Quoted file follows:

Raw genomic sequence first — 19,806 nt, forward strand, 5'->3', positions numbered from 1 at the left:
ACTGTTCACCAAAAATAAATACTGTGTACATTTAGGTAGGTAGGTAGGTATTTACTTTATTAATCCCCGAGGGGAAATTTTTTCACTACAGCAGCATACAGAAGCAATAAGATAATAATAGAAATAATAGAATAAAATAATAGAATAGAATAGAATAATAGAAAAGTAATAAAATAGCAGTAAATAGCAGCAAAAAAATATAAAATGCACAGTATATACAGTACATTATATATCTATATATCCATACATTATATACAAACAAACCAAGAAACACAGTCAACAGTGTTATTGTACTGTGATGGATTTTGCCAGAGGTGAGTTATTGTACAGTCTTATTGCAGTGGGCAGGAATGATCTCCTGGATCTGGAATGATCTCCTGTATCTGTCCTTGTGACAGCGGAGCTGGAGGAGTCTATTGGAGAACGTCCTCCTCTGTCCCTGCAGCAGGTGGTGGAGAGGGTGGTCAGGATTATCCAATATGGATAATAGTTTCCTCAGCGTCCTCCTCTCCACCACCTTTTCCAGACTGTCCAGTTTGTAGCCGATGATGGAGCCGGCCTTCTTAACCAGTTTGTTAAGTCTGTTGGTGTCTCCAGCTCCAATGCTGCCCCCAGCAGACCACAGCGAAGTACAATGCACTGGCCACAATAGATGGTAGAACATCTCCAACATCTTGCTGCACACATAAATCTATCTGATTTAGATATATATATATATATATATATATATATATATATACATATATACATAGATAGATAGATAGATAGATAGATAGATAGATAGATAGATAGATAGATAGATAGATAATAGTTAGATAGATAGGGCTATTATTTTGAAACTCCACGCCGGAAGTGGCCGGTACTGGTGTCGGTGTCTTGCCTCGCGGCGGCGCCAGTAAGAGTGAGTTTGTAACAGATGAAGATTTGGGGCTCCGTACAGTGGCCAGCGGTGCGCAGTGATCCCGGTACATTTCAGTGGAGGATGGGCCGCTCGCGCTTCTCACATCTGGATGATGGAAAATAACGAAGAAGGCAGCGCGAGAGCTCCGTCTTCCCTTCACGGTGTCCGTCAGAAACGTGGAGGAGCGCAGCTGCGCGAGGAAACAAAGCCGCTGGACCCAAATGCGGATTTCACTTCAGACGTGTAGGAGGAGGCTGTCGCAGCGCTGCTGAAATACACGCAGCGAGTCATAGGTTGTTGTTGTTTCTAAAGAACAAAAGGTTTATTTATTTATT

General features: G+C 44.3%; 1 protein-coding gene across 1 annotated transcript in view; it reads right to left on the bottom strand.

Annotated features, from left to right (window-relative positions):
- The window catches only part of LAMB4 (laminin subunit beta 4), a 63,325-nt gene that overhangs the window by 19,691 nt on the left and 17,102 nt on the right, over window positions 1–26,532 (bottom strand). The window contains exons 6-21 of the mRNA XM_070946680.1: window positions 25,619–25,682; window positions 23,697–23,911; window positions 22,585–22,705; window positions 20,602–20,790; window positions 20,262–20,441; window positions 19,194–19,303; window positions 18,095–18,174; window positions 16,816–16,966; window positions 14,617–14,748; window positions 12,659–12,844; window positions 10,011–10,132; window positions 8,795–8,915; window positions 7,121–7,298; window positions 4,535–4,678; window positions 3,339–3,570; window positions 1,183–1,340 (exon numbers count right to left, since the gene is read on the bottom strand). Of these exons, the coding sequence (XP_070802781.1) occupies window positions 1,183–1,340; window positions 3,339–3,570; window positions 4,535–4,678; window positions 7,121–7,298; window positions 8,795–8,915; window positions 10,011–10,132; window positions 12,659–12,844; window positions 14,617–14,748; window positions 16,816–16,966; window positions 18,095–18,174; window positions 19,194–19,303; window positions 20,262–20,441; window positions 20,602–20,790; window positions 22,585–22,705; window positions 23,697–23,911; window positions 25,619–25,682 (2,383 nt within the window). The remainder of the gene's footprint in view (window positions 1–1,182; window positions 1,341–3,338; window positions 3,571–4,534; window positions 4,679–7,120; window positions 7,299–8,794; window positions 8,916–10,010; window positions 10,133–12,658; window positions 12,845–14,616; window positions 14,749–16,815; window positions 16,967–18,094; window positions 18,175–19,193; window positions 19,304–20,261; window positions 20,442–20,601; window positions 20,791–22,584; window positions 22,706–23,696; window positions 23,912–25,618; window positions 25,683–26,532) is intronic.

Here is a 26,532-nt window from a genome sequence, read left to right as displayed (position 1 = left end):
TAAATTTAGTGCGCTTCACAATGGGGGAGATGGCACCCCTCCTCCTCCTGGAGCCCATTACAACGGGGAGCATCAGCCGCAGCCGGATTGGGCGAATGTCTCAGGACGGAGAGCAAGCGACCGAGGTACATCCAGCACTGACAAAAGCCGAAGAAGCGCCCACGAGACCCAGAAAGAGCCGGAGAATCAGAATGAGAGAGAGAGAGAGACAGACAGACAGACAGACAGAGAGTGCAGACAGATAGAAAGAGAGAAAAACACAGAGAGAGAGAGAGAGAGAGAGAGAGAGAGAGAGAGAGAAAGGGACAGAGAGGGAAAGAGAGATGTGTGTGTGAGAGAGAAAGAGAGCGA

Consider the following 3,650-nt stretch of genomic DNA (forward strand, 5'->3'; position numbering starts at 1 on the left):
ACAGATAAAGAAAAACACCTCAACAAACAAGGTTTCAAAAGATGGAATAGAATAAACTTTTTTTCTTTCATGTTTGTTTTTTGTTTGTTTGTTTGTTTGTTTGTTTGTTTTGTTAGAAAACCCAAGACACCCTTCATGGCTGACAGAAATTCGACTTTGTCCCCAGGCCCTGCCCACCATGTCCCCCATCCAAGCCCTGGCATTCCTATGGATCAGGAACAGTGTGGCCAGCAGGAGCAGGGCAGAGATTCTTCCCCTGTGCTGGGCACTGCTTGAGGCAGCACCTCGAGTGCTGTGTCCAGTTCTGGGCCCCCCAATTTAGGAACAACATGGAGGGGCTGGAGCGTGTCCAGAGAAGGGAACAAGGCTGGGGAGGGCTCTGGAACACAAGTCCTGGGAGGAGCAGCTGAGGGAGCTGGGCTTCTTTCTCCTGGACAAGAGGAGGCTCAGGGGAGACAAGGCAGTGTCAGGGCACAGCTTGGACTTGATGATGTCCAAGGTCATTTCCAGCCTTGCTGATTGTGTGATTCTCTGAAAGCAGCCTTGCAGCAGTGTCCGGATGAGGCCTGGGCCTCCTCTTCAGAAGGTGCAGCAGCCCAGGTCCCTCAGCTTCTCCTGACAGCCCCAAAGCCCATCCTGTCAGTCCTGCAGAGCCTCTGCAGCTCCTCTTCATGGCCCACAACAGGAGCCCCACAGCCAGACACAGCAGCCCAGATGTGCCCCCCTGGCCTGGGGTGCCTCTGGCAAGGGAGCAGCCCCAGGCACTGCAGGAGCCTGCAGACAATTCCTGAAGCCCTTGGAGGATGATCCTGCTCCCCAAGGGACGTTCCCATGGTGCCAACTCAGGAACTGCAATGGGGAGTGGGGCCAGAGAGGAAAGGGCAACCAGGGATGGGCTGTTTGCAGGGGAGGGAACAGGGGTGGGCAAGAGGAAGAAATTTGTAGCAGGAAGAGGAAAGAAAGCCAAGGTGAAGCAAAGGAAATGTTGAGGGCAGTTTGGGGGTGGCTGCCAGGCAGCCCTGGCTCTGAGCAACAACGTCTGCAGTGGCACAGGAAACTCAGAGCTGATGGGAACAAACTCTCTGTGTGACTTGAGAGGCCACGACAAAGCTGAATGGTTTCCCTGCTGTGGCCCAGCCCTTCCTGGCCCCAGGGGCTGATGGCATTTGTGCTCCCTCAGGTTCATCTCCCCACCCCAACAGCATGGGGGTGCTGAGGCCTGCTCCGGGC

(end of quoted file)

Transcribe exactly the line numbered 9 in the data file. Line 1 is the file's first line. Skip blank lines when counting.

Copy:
ACAGATAAAGAAAAACACCTCAACAAACAAGGTTTCAAAAGATGGAATAGAATAAACTTTTTTTCTTTCATGTTTGTTTTTTGTTTGTTTGTTTGTTTGTTTGTTTGTTTTGTTAGAAAACCCAAGACACCCTTCATGGCTGACAGAAATTCGACTTTGTCCCCAGGCCCTGCCCACCATGTCCCCCATCCAAGCCCTGGCATTCCTATGGATCAGGAACAGTGTGGCCAGCAGGAGCAGGGCAGAGATTCTTCCCCTGTGCTGGGCACTGCTTGAGGCAGCACCTCGAGTGCTGTGTCCAGTTCTGGGCCCCCCAATTTAGGAACAACATGGAGGGGCTGGAGCGTGTCCAGAGAAGGGAACAAGGCTGGGGAGGGCTCTGGAACACAAGTCCTGGGAGGAGCAGCTGAGGGAGCTGGGCTTCTTTCTCCTGGACAAGAGGAGGCTCAGGGGAGACAAGGCAGTGTCAGGGCACAGCTTGGACTTGATGATGTCCAAGGTCATTTCCAGCCTTGCTGATTGTGTGATTCTCTGAAAGCAGCCTTGCAGCAGTGTCCGGATGAGGCCTGGGCCTCCTCTTCAGAAGGTGCAGCAGCCCAGGTCCCTCAGCTTCTCCTGACAGCCCCAAAGCCCATCCTGTCAGTCCTGCAGAGCCTCTGCAGCTCCTCTTCATGGCCCACAACAGGAGCCCCACAGCCAGACACAGCAGCCCAGATGTGCCCCCCTGGCCTGGGGTGCCTCTGGCAAGGGAGCAGCCCCAGGCACTGCAGGAGCCTGCAGACAATTCCTGAAGCCCTTGGAGGATGATCCTGCTCCCCAAGGGACGTTCCCATGGTGCCAACTCAGGAACTGCAATGGGGAGTGGGGCCAGAGAGGAAAGGGCAACCAGGGATGGGCTGTTTGCAGGGGAGGGAACAGGGGTGGGCAAGAGGAAGAAATTTGTAGCAGGAAGAGGAAAGAAAGCCAAGGTGAAGCAAAGGAAATGTTGAGGGCAGTTTGGGGGTGGCTGCCAGGCAGCCCTGGCTCTGAGCAACAACGTCTGCAGTGGCACAGGAAACTCAGAGCTGATGGGAACAAACTCTCTGTGTGACTTGAGAGGCCACGACAAAGCTGAATGGTTTCCCTGCTGTGGCCCAGCCCTTCCTGGCCCCAGGGGCTGATGGCATTTGTGCTCCCTCAGGTTCATCTCCCCACCCCAACAGCATGGGGGTGCTGAGGCCTGCTCCGGGC